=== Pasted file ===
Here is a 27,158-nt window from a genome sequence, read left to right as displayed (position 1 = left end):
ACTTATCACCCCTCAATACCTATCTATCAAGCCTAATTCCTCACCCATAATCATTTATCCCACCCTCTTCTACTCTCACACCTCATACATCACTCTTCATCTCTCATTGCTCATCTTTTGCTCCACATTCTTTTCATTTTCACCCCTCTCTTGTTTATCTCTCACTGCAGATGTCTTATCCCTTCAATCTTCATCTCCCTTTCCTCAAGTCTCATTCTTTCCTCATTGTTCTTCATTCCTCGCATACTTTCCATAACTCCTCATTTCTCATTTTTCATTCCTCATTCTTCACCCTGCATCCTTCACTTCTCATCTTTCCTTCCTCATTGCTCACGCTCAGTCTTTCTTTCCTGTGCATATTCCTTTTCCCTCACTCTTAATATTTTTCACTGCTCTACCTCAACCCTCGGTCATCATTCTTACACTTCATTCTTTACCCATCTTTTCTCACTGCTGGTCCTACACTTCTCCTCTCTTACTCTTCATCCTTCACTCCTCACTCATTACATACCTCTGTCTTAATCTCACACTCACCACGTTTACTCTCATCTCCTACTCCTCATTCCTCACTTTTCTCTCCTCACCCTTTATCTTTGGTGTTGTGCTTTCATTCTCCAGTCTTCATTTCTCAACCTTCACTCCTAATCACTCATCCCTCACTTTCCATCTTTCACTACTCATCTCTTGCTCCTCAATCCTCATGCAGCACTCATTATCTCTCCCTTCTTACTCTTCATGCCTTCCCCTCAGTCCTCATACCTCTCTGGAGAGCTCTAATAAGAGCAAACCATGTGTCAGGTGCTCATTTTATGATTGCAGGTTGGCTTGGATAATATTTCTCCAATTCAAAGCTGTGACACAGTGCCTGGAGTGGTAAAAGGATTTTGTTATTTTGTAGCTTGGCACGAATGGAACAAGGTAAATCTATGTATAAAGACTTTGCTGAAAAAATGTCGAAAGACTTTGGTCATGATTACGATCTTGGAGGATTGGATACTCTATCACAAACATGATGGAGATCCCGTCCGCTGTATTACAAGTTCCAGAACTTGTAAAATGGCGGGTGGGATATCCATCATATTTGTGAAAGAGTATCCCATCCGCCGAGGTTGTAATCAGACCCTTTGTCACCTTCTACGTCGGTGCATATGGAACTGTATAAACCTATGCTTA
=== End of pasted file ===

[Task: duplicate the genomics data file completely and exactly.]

Here is a 27,158-nt window from a genome sequence, read left to right as displayed (position 1 = left end):
ACTTATCACCCCTCAATACCTATCTATCAAGCCTAATTCCTCACCCATAATCATTTATCCCACCCTCTTCTACTCTCACACCTCATACATCACTCTTCATCTCTCATTGCTCATCTTTTGCTCCACATTCTTTTCATTTTCACCCCTCTCTTGTTTATCTCTCACTGCAGATGTCTTATCCCTTCAATCTTCATCTCCCTTTCCTCAAGTCTCATTCTTTCCTCATTGTTCTTCATTCCTCGCATACTTTCCATAACTCCTCATTTCTCATTTTTCATTCCTCATTCTTCACCCTGCATCCTTCACTTCTCATCTTTCCTTCCTCATTGCTCACGCTCAGTCTTTCTTTCCTGTGCATATTCCTTTTCCCTCACTCTTAATATTTTTCACTGCTCTACCTCAACCCTCGGTCATCATTCTTACACTTCATTCTTTACCCATCTTTTCTCACTGCTGGTCCTACACTTCTCCTCTCTTACTCTTCATCCTTCACTCCTCACTCATTACATACCTCTGTCTTAATCTCACACTCACCACGTTTACTCTCATCTCCTACTCCTCATTCCTCACTTTTCTCTCCTCACCCTTTATCTTTGGTGTTGTGCTTTCATTCTCCAGTCTTCATTTCTCAACCTTCACTCCTAATCACTCATCCCTCACTTTCCATCTTTCACTACTCATCTCTTGCTCCTCAATCCTCATGCAGCACTCATTATCTCTCCCTTCTTACTCTTCATGCCTTCCCCTCAGTCCTCATACCTCTCTGGAGAGCTCTAATAAGAGCAAACCATGTGTCAGGTGCTCATTTTATGATTGCAGGTTGGCTTGGATAATATTTCTCCAATTCAAAGCTGTGACACAGTGCCTGGAGTGGTAAAAGGATTTTGTTATTTTGTAGCTTGGCACGAATGGAACAAGGTAAATCTATGTATAAAGACTTTGCTGAAAAAATGTCGAAAGACTTTGGTCATGATTACGATCTTGGAGGATTGGATACTCTATCACAAACATGATGGAGATCCCGTCCGCTGTATTACAAGTTCCAGAACTTGTAAAATGGCGGGTGGGATATCCATCATATTTGTGAAAGAGTATCCCATCCGCCGAGGTTGTAATCAGACCCTTTGTCACCTTCTACGTCGGTGCATATGGAACTGTATAAACCTATGCTTA